However, some in Canada’s medical profession have expressed grave concern about the dangers of setting too low a minimum age. The Canadian Psychiatric Association has sought to ban sales to anybody under the age of 21 and limit the potency of products sold to people between 21 and 25.

“There is a strong evidence base showing that early and regular cannabis use can affect cognition, such as memory, attention, intelligence and the ability to process thoughts and experiences,” said Renuka Prasad, president of the association, who also noted that cannabis use can “increase the risk of mental-health issues like depression and psychotic disorders in vulnerable young people.”

We have heard so many stories and seen enough miracle cures from various strains of cannabis that we have no difficulty in supporting the legalisation of medical marijuana.

However, recreational marijuana is a different problem - we have also seen the dark side of that.

If a limited amount of recreational marijuana could be purchased over the counter like a bottle of whiskey, it would certainly break up the gangs and the illicit peddling. But employers would have to have severe restrictions on their work force — for example today no one can report for work drunk, nor can there be smoking in a smoke free establishment. So it should be with marijuana.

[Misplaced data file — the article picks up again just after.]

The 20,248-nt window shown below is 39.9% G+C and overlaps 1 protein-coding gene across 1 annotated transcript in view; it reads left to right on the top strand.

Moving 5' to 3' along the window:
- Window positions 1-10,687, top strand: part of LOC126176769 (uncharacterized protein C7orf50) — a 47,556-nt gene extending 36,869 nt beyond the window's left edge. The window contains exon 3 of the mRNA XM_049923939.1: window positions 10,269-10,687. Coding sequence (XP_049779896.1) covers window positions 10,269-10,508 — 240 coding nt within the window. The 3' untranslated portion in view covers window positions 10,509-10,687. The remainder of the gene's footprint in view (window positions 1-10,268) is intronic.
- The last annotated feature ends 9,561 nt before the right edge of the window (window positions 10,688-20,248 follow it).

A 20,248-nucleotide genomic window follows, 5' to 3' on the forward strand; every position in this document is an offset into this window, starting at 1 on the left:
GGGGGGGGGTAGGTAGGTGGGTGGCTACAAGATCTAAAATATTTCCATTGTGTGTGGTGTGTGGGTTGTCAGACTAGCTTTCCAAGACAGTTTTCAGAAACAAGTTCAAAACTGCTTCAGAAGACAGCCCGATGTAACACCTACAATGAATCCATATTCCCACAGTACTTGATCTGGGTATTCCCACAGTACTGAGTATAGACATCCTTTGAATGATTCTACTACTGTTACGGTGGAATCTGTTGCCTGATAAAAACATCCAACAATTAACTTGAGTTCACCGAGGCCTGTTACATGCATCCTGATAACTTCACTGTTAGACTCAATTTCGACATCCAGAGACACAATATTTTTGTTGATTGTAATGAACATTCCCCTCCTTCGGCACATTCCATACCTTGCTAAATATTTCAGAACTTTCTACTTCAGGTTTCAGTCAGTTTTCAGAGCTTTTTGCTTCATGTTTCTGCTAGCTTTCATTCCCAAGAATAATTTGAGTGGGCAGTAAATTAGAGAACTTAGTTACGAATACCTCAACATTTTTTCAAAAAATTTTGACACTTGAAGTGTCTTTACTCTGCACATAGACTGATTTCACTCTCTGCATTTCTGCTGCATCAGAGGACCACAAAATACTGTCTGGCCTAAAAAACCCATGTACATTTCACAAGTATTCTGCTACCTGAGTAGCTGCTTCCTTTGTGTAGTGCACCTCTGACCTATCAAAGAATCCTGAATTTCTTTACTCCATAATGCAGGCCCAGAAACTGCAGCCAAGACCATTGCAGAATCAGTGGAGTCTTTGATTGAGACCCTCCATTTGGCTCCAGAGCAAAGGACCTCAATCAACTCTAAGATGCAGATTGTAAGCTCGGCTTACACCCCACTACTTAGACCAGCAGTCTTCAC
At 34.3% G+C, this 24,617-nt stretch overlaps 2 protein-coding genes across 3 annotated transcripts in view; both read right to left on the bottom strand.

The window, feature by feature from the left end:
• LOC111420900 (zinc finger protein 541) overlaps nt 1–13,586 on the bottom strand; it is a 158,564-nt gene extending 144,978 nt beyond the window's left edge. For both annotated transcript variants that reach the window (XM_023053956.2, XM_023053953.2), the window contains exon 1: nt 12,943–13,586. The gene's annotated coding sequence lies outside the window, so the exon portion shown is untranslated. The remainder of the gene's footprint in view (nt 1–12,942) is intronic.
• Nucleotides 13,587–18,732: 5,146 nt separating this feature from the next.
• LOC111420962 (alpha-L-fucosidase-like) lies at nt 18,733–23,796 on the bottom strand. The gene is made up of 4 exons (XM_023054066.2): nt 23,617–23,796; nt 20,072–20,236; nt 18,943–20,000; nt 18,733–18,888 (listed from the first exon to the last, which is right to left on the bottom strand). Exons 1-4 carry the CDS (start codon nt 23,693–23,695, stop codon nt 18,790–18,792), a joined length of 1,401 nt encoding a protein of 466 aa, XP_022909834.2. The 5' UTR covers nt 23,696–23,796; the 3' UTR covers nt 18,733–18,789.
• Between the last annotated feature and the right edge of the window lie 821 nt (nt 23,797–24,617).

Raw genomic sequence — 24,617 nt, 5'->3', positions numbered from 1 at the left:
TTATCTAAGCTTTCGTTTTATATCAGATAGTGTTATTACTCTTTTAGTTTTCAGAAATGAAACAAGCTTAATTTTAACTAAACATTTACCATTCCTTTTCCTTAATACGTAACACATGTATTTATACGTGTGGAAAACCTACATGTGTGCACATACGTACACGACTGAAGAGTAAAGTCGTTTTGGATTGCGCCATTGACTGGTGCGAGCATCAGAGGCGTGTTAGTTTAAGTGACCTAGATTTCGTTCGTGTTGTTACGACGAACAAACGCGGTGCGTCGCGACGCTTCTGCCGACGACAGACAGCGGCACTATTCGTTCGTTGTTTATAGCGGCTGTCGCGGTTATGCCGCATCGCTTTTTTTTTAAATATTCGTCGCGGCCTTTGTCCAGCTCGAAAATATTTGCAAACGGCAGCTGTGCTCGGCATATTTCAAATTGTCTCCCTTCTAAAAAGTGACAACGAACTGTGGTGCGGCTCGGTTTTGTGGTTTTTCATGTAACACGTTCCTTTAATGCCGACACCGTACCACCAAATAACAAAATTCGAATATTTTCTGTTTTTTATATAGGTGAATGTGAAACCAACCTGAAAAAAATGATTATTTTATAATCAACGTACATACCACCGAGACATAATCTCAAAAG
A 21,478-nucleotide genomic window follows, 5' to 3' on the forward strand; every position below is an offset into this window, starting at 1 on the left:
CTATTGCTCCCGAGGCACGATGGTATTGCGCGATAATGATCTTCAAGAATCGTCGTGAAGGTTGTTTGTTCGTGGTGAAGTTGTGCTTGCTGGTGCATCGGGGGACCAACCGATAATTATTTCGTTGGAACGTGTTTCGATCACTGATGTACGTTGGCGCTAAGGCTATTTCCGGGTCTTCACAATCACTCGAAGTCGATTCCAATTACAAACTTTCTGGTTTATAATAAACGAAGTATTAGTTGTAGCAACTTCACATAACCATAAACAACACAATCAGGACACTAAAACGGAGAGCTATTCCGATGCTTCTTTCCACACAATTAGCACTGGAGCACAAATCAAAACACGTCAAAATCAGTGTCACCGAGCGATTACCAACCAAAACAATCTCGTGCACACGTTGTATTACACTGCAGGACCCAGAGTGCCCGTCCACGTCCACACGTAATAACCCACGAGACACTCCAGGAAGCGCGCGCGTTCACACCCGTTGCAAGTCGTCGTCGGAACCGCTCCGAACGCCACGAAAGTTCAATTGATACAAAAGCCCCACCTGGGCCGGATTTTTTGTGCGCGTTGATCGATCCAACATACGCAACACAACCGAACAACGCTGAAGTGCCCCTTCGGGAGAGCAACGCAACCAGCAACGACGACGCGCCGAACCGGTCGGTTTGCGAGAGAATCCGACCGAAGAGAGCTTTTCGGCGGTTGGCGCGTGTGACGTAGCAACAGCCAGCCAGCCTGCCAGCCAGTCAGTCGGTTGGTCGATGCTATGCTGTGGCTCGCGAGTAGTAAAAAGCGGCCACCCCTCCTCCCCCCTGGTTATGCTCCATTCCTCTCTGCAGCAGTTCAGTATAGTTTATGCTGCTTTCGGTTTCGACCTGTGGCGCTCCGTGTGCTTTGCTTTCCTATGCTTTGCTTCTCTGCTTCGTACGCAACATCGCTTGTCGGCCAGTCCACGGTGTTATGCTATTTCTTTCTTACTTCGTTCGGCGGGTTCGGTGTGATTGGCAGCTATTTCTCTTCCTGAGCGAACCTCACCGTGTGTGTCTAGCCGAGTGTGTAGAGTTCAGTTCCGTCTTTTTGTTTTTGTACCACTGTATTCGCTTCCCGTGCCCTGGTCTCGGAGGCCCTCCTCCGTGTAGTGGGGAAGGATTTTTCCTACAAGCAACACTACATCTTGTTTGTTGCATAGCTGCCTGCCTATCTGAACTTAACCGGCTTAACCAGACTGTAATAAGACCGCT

We recall in the seventies when we discovered that some of our pressmen were heavy marijuana users while operating our large Suburban press that produces over a thousand Tribune pages a minute.

Their reflexes were nil, an accident could have been fatal. Fortunately, our teenage son was home for the summer from his school in England at the time.

He had been well trained in the building and operation of the large press. He recruited two young men from the Out Islands, who had so far been untouched by drugs, and trained them in the operation of the press before it was time for him to return to his studies.

For that period of our history, employees in this department could only remain on our staff if they agreed to regular drug tests at the hospital. They always had to be drug free, because they never knew when we would have them escorted to the hospital.

There are benefits — especially in curbing crime – in the legalisation of recreational marijuana, but unless the penalties are very severe for abuse it will be a constant headache for the business community.

Anyway, the matter is now open for debate.


Porcupine 1 year ago